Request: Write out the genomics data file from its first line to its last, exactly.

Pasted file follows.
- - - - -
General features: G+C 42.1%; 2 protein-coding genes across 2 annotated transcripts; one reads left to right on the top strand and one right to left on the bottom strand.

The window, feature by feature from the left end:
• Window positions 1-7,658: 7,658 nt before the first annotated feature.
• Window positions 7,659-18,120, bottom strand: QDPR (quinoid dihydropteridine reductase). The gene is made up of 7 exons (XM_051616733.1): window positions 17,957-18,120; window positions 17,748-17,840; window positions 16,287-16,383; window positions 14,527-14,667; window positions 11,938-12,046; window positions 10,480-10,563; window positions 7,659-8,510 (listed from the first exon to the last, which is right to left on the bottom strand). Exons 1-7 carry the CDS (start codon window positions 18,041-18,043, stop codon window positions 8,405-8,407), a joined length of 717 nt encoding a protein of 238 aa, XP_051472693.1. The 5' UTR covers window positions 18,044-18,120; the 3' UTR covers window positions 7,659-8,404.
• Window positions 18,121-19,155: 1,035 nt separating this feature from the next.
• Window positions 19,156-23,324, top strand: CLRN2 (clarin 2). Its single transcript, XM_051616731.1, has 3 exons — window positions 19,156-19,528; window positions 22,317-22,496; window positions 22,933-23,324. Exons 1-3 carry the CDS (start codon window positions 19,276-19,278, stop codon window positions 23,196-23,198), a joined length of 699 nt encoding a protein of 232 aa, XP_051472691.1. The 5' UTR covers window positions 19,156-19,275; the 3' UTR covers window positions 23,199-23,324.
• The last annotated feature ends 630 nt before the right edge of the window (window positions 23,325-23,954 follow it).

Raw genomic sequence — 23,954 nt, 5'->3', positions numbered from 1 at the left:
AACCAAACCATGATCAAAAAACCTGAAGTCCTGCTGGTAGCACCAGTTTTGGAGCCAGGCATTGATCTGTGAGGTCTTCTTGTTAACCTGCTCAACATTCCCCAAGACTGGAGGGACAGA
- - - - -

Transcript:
General features: G+C 42.1%; 2 protein-coding genes across 2 annotated transcripts; one reads left to right on the top strand and one right to left on the bottom strand.

The window, feature by feature from the left end:
• Window positions 1-7,658: 7,658 nt before the first annotated feature.
• Window positions 7,659-18,120, bottom strand: QDPR (quinoid dihydropteridine reductase). The gene is made up of 7 exons (XM_051616733.1): window positions 17,957-18,120; window positions 17,748-17,840; window positions 16,287-16,383; window positions 14,527-14,667; window positions 11,938-12,046; window positions 10,480-10,563; window positions 7,659-8,510 (listed from the first exon to the last, which is right to left on the bottom strand). Exons 1-7 carry the CDS (start codon window positions 18,041-18,043, stop codon window positions 8,405-8,407), a joined length of 717 nt encoding a protein of 238 aa, XP_051472693.1. The 5' UTR covers window positions 18,044-18,120; the 3' UTR covers window positions 7,659-8,404.
• Window positions 18,121-19,155: 1,035 nt separating this feature from the next.
• Window positions 19,156-23,324, top strand: CLRN2 (clarin 2). Its single transcript, XM_051616731.1, has 3 exons — window positions 19,156-19,528; window positions 22,317-22,496; window positions 22,933-23,324. Exons 1-3 carry the CDS (start codon window positions 19,276-19,278, stop codon window positions 23,196-23,198), a joined length of 699 nt encoding a protein of 232 aa, XP_051472691.1. The 5' UTR covers window positions 19,156-19,275; the 3' UTR covers window positions 23,199-23,324.
• The last annotated feature ends 630 nt before the right edge of the window (window positions 23,325-23,954 follow it).

Raw genomic sequence — 23,954 nt, 5'->3', positions numbered from 1 at the left:
AACCAAACCATGATCAAAAAACCTGAAGTCCTGCTGGTAGCACCAGTTTTGGAGCCAGGCATTGATCTGTGAGGTCTTCTTGTTAACCTGCTCAACATTCCCCAAGACTGGAGGGACAGA